Your eyes will naturally be drawn to the legion of buttons, pads and sticks that festoon the tablet's bodywork. As well as dual analogue slider nubs, you've got six action buttons, two shoulder triggers, Start and Select keys and a four-button D-pad.

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The GamePad is slim and light, but the plastic casing feels cheap.

The arrangement looks sensible enough, but that D-pad is a real bone of contention -- because it's four separate keys, hitting diagonals is difficult, and performing a single sweeping motion (like a quarter-circle required to perform Ryu's fireball in Street Fighter II) is nigh-on impossible.

It's one of the worst pads I've ever had the misfortune to use -- and I used to own an Atari Jaguar. The analogue nubs fare little better. Although they mimic the single nub seen on the PlayStation Portable, the movement is stiff and awkward.

The Archos GamePad's 7-inch 1,024x600-pixel screen is another crushing disappointment. The 170ppi resolution is distinctly lacking when compared to the likes of the Nexus 7 and iPad mini, and viewing angles are abysmal. Colours also look washed out and drab.

Processing power and gaming

With a dual-core CPU at its heart and the same graphics processor as the Samsung Galaxy S3, you'd expect reasonably decent performance from the Archos GamePad. This is true to a degree, although it naturally can't compare to the likes of the Nexus 7 when it comes to raw power. The big issue here is that the GamePad doesn't seem capable of harnessing its strength without throwing a hissy fit every now and then.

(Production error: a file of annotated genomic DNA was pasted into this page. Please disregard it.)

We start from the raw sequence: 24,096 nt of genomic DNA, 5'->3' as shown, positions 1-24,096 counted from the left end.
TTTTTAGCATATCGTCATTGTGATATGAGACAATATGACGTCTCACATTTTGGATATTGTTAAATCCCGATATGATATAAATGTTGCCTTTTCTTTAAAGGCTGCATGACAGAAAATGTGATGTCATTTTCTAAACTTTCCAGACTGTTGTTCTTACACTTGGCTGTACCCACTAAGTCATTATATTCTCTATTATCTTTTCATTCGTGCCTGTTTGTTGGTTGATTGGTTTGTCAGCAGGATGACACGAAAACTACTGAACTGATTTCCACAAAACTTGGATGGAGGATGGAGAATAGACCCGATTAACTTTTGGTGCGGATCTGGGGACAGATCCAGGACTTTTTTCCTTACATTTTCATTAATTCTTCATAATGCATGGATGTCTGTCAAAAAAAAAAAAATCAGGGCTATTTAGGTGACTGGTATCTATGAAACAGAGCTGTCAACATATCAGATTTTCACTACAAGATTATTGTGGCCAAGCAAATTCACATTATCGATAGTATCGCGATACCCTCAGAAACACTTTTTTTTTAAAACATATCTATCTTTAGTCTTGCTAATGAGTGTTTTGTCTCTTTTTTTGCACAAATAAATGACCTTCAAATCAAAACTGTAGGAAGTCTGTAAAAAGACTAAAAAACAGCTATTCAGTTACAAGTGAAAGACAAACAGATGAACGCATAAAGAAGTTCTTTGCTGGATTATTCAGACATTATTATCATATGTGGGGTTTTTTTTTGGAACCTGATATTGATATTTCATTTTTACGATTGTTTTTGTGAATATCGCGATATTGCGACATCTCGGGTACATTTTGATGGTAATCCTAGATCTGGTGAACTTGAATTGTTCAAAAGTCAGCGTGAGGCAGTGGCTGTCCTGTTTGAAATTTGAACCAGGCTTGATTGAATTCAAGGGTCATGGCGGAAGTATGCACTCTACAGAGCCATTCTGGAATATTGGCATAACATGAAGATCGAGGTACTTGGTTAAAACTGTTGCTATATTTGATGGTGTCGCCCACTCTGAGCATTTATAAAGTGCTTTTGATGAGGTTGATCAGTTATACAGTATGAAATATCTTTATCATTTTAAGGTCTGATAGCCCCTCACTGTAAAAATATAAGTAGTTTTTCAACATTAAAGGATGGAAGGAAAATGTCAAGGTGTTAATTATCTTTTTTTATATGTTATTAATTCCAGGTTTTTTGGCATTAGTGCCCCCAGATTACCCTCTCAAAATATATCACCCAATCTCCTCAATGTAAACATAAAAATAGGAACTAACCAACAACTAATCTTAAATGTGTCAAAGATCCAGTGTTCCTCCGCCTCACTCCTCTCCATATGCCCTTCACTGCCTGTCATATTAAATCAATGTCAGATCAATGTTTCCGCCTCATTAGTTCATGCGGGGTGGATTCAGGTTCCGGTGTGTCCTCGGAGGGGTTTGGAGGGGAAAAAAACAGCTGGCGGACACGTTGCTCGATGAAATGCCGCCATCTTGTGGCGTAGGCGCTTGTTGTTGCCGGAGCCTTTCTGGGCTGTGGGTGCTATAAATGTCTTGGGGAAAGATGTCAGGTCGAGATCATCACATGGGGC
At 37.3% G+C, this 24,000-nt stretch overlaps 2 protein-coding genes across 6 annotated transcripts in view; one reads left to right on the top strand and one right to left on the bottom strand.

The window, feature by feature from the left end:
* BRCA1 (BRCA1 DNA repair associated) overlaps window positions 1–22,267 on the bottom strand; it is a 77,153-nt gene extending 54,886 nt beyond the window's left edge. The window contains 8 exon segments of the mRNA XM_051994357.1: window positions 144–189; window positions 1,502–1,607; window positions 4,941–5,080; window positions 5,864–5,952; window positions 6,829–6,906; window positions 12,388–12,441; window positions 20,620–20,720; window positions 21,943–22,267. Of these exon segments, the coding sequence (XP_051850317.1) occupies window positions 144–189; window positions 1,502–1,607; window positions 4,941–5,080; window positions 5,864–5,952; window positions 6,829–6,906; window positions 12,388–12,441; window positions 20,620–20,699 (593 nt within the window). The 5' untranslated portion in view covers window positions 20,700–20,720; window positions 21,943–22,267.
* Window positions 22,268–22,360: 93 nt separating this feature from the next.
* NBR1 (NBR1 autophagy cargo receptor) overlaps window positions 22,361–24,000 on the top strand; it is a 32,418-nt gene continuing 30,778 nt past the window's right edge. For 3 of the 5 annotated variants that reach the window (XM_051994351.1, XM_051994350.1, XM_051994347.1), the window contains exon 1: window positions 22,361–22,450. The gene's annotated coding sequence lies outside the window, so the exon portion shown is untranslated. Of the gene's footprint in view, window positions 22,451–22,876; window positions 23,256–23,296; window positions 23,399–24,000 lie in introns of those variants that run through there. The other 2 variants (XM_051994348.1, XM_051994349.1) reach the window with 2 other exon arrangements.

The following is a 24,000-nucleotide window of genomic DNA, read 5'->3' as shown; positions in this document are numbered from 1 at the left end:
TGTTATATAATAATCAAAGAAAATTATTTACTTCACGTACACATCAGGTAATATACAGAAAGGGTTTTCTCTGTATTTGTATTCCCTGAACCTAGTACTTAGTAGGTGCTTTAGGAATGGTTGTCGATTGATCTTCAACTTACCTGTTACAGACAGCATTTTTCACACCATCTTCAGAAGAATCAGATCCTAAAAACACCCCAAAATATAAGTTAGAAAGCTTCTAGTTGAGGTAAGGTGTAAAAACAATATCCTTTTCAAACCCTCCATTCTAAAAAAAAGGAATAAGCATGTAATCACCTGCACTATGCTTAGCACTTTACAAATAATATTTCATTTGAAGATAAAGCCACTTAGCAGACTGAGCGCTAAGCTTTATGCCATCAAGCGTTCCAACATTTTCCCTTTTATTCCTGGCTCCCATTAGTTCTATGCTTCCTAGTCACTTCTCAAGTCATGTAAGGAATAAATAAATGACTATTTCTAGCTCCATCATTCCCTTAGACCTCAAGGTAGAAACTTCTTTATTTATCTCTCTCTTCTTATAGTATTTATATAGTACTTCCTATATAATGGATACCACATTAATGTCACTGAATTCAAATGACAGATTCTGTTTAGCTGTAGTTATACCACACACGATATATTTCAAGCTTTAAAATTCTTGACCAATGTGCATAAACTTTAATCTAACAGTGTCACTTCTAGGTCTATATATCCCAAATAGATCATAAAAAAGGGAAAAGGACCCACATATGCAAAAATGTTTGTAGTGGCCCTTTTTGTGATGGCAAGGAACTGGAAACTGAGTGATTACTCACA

Prolonged pauses are commonplace, and I lost track of the number of times I was faced with the infamous 'App Not Responding' dialogue box. A recent firmware update has improved this issue slightly, but the GamePad remains a very buggy and unstable piece of technology.

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The back of the GamePad is shaped to make it comfortable to hold, but lacks a camera.

You'd expect Archos to really hit the nail on the head when it comes to gaming -- after all, this has been christened the GamePad for a reason. Sadly, the tablet fails to live up to this promise. The controls make playing games frustratingly uncomfortable, and the pre-installed Mapping Tool is a little too unpredictable to rely upon.

The concept behind the Mapping Tool is straightforward enough -- if a game is in the pre-loaded database, then as soon as you open it up the GamePad will automatically assign physical keys to on-screen inputs. The trouble is, it's not an exact science -- sometimes, control arrangements fail to work properly, forcing you to remap the interface yourself or reboot the game entirely.